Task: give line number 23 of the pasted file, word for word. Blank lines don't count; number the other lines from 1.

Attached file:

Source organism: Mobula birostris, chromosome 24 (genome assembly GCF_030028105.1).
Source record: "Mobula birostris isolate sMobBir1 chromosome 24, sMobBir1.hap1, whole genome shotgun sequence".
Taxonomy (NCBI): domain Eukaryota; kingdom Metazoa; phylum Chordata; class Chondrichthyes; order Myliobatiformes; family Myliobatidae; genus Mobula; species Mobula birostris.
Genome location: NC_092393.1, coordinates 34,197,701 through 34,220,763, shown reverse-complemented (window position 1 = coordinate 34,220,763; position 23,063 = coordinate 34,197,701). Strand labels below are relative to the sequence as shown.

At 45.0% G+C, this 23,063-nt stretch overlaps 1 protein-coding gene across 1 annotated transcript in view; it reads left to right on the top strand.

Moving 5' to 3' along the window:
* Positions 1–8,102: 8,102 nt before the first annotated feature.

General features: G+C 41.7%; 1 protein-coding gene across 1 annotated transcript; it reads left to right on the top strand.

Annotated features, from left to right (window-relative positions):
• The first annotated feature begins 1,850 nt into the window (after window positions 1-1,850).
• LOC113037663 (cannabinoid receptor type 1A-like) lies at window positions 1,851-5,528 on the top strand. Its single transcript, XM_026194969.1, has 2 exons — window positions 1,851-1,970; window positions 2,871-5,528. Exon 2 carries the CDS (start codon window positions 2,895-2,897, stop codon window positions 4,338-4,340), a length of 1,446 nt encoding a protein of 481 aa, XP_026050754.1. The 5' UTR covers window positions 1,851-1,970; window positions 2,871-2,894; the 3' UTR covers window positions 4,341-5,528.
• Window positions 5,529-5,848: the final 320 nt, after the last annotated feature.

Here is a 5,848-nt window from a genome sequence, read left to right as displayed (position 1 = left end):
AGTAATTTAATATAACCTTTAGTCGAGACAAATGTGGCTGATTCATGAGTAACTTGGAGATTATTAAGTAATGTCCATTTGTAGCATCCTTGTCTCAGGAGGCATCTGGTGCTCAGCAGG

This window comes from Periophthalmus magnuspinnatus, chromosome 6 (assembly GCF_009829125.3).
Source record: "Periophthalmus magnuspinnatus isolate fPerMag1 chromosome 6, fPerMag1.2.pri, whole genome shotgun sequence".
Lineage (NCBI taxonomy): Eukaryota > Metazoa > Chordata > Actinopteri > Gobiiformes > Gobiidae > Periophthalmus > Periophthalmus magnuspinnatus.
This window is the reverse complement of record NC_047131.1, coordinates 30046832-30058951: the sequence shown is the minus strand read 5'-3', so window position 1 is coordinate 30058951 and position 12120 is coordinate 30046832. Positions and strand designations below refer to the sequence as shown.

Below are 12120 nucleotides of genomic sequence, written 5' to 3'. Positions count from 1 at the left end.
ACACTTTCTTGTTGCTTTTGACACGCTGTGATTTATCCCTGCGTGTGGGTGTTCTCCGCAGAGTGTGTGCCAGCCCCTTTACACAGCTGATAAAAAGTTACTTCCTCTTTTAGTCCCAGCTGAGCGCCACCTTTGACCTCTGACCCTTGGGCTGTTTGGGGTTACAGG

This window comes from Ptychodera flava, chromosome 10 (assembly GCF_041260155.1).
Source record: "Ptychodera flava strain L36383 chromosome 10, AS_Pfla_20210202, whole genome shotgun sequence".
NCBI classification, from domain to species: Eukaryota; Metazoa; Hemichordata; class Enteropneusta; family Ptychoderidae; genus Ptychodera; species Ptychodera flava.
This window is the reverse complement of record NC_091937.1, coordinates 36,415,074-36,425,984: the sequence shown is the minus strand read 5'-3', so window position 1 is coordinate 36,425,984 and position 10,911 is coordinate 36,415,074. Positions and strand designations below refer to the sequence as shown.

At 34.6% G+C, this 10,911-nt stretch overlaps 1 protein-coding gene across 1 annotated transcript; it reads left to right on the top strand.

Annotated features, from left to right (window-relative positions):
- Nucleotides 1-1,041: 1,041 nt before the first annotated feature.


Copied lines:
NCBI classification, from domain to species: Eukaryota; Metazoa; Hemichordata; class Enteropneusta; family Ptychoderidae; genus Ptychodera; species Ptychodera flava.